I believe that we need to move beyond the last few years of tawdry politics and to do that I suggest both Thabo Mbeki and Jacob Zuma need to be removed from the ANC's and the country's political leadership. I believe there is a good chance of that happening by May of next year, at which point the prospects for the country will improve dramatically. I see shoots of the traditional, values-driven ANC emerging from some people in the new leadership. If this is backed by action I think the chances of the ANC regenerating itself are good and that would have a very positive impact on the country.
Were you not a bit naïve to expect the Mandela years of "hope and principle" in politics to continue? Wasn't it inevitable that the South African political scene would return to the world of real politics once the 1994 honeymoon wore off?
I think I was, and remain, deeply idealistic. Perhaps that is naive. But it is only if we strive for what the whole country deserves that we have any possibility of achieving honest, just and good governance that serves the needs of all in South Africa, especially the poorest. Given our remarkable transition and the sacrifices that so many made, we deserve to lead the world on matters of reconciliation, cosmopolitanism and ethics, as we did for just over four years. Sadly, we then very quickly conformed to global "politics-as-usual", which are pretty depressing. If we accept that that is our lot and politics can never be more high-minded or accountable than they currently are, I think we become passive recipients of the will of the ruling elite. I believe, rather, in an active citizenship that demands our leaders serve with integrity and principle and are accountable to those who elected them.
You seem to still be involved with "fighting" the arms deal from the UK. Can you tell us a bit more about your latest efforts there?
I continue to interact with the investigation in the UK into the SA deal but also focus on the broader arms industry and its undermining of accountable democracy around the world. Most recent developments are that the British HIgh Court has ruled unlawful Tony Blair's decision in late 2006 to close down the investigation into the world's largest, and probably most corrupt arms deal, between the UK and Saudi Arabia worth £48bn and in which bribes of over £1bn were allegedly paid. Gordon Brown is now attempting to change the law so that it would be possible for him to close down such investigations "legally".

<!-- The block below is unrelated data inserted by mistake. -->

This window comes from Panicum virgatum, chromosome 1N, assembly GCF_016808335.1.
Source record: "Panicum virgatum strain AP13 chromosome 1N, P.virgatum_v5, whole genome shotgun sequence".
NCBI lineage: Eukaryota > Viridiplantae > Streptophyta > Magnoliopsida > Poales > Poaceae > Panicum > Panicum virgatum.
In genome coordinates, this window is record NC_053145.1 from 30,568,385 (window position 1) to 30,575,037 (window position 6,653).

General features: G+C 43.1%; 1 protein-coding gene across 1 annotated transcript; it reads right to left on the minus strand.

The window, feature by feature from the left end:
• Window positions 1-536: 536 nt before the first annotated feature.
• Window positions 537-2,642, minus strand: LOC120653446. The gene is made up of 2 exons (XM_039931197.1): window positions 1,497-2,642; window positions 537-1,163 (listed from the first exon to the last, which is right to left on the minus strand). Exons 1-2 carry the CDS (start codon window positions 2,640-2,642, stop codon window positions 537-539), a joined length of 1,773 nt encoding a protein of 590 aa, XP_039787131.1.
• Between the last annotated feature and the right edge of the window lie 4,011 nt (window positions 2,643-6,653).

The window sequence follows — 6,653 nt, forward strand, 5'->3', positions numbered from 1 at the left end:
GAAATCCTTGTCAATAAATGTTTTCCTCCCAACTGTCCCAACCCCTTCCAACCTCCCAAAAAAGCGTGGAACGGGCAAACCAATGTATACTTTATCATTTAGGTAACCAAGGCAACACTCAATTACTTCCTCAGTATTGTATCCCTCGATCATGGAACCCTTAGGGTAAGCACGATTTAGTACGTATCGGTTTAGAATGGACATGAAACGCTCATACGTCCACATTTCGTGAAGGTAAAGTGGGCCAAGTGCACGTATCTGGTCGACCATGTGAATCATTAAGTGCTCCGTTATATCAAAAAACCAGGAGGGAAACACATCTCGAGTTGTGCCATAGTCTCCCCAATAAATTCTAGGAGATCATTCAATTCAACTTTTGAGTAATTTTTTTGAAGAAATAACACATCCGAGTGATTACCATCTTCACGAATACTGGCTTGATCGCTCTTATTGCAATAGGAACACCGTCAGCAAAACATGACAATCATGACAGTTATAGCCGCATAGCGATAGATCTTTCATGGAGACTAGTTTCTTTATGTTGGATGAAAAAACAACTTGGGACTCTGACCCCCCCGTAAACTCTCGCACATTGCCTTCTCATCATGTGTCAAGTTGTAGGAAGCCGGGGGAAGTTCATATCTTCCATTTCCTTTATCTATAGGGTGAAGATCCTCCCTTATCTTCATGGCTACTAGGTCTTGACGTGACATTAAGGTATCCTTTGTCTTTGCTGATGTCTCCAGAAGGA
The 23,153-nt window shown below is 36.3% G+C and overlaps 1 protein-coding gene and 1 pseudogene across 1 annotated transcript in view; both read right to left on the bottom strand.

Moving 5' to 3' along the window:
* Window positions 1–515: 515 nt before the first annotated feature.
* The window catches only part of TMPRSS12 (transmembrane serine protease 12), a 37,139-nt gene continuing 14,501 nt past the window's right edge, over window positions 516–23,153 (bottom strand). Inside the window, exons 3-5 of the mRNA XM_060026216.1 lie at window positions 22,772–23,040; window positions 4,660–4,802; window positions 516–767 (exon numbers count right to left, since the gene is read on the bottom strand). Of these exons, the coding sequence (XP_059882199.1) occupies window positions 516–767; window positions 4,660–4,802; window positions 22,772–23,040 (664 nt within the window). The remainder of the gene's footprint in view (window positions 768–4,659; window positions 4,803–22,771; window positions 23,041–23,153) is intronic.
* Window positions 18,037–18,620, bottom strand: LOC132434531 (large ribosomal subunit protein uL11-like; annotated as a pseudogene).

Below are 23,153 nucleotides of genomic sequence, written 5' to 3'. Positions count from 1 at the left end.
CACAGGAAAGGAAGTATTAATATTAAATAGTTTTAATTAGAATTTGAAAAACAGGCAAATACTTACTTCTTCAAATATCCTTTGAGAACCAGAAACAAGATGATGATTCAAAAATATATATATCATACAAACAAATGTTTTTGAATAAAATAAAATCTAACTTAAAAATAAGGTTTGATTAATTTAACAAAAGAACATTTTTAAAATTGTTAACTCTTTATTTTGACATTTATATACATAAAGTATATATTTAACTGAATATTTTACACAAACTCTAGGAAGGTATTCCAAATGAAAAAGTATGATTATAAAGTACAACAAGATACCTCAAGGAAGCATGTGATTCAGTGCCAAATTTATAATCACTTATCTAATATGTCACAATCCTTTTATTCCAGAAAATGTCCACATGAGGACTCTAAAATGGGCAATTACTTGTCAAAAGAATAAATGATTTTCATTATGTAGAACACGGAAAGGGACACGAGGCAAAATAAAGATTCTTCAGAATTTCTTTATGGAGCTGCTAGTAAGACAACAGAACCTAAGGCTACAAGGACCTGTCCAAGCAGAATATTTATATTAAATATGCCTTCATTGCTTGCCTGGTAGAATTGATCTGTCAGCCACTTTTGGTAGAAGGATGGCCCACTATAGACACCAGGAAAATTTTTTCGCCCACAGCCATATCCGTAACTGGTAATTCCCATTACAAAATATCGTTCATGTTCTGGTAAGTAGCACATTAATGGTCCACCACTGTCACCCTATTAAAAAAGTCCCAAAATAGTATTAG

Will you ever return to politics? Would you ever join an opposition party?
I regard myself as still involved in politics, but as a writer and an activist rather than a formal politician. I couldn't imagine going back into formal politics but would be interested in setting up anti-corruption watchdogs in SA and elsewhere. I also couldn't imagine joining an opposition party as I had such a strong connection to the ANC which, strangely and despite the criticism from some quarters within the party, I still feel. Also none of the current opposition parties offer a compelling agenda for progressive change in the country.
There is often talk of a "split" in the ANC. Do you think that is likely?
No, I don't. I think if Mbeki had regained the ANC Presidency at Polokwane, Cosatu and the SACP might have considered splitting. Now they feel they are being heard again, so are happy within the alliance. I don't see any other schism that could lead to a split.
What does the future hold for Andrew Feinstein?
I will publish an updated edition of After the Party later in the year and have recently started working on my next book, on the global arms trade and how it undermines accountable democracy. I continue to chair an HIV and AIDS charity in the UK, to co-operate with various arms deal investigations around the world and to write and broadcast about integrity in government. So, for the immediate future my focus is very much on writing and activism.
<html><p><font face = "verdana" size = "0.8" color = "navy">This communication is intended for the addressee only. It is confidential. If you have received this communication in error, please notify us immediately and destroy the original message. You may not copy or disseminate this communication without the permission of the University. Only authorized signatories are competent to enter into agreements on behalf of the University and recipients are thus advised that the content of this message may not be legally binding on the University and may contain the personal views and opinions of the author, which are not necessarily the views and opinions of The University of the Witwatersrand, Johannesburg. All agreements between the University and outsiders are subject to South African Law unless the University agrees in writing to the contrary.</font></p></html>
More information about the Debate-list